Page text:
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On the only jet engined aircraft I'm trained on, the Bell 206B (Allison 250 engine), I was taught to move the throttle slowly and smoothly, especially when opening. I've also see this done with Rolls Royce testing RB211s and early Trents.

I've realised I don't actually know why this is. Is it to prevent possible flame out with a sudden increase in fuel with no corresponding increase in air mass since the engine will spool up much more slowly?

Do modern engines need this handling? In this video at about 0:17, the pilot commences the roll by more or less slamming the throttle open. My guess is that like all other computer controlled controls, the FADEC interprets this as "as much fuel as possible without flaming out".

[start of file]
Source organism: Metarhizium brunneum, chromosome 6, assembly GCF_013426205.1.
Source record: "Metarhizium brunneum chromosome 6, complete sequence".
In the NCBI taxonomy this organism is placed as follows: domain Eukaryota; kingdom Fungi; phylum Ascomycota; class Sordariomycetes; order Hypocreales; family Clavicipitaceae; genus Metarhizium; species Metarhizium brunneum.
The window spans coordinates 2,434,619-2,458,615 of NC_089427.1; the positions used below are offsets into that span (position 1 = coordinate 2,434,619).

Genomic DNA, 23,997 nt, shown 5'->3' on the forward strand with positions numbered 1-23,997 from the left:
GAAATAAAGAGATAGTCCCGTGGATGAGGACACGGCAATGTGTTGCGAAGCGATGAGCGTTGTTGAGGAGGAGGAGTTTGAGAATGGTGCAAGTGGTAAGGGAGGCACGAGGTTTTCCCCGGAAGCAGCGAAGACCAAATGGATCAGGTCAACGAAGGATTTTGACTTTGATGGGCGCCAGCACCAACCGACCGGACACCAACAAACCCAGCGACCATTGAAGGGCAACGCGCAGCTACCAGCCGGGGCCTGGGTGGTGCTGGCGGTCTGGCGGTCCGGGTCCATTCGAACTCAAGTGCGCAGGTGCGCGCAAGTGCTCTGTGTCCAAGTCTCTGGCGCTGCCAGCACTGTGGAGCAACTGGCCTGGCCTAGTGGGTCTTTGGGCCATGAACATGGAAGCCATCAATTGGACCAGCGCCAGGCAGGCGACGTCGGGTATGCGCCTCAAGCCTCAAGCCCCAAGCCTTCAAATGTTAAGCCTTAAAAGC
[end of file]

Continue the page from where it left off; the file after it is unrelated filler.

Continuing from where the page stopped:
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    $\begingroup$ It's worth noting that moving the throttle smoothly is not exclusive to jet engines: there are reasons you want to move the throttle smoothly in piston aircraft too (also here for some more general "be kind to your engine" reasons). The results on jets just tend to be more immediate and dramatic as casey noted. $\endgroup$ – voretaq7 Jul 8 '15 at 18:19
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    $\begingroup$ Yeah, it's pointless to slam the throttle to the stops in a tenth of a second when it could take 5 or more seconds to go from flight idle to TO power. As I was taught at racing school, the car can't accelerate as fast as you can move your gas pedal foot so just chill out. $\endgroup$ – Sports Racer Jul 8 '15 at 20:31